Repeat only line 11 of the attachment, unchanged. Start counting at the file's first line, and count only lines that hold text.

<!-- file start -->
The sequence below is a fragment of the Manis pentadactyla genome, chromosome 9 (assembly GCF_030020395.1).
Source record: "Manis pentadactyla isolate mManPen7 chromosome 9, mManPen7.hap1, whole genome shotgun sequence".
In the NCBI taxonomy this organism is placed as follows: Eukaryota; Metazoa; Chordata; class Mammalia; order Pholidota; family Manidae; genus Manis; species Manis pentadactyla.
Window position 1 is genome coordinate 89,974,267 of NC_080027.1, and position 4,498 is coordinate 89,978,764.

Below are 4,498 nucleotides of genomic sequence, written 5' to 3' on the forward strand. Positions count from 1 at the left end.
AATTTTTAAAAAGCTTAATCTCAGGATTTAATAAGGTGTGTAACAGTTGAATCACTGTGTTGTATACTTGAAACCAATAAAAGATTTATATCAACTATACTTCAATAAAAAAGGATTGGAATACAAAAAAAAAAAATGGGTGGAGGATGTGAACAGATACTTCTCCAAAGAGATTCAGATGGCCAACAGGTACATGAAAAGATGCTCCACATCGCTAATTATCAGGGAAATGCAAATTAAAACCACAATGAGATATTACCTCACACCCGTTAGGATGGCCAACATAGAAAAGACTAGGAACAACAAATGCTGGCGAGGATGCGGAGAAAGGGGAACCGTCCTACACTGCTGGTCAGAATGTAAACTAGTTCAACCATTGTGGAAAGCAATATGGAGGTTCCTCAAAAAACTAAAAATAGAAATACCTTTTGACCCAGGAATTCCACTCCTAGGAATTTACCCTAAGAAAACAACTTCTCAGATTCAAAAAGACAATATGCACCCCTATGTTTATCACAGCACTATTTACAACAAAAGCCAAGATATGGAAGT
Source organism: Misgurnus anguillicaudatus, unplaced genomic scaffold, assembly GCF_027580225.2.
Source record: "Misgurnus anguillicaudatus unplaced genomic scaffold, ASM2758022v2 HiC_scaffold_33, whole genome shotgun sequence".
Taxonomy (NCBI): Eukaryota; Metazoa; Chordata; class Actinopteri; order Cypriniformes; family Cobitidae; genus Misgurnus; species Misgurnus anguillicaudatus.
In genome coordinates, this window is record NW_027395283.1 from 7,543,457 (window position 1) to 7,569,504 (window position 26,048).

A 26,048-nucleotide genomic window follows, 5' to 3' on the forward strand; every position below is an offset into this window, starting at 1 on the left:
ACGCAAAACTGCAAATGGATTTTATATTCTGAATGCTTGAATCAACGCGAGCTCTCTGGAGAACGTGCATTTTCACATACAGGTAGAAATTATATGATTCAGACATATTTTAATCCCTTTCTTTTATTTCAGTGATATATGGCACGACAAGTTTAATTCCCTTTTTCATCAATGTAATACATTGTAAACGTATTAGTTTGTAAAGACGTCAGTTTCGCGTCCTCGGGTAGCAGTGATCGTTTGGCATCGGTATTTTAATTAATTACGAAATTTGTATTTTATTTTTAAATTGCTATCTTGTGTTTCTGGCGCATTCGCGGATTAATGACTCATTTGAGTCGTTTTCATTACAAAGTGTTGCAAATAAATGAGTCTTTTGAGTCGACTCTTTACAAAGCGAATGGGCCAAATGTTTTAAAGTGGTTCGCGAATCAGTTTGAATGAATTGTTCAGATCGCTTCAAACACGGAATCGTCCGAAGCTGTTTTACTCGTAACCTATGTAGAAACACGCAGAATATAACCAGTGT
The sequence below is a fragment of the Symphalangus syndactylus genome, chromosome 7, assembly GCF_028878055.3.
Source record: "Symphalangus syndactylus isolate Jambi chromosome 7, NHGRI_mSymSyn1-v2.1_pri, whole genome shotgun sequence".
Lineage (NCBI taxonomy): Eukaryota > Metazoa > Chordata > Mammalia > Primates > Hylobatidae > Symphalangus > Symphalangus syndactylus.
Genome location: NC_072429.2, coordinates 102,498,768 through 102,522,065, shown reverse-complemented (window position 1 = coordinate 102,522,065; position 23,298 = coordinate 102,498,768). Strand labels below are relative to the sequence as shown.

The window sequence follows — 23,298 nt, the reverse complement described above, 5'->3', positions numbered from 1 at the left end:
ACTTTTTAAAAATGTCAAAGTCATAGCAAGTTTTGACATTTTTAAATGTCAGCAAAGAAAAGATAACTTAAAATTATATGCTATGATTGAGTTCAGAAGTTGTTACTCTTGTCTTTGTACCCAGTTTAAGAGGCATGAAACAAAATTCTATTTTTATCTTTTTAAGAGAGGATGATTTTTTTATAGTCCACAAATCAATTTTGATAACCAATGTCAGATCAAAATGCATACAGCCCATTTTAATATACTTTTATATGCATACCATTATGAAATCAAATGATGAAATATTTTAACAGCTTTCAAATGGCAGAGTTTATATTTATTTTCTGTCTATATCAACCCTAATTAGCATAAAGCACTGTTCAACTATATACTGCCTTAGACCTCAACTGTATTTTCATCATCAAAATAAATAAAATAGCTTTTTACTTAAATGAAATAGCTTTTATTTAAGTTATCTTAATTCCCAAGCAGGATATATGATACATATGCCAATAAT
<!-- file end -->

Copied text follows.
A 26,048-nucleotide genomic window follows, 5' to 3' on the forward strand; every position below is an offset into this window, starting at 1 on the left: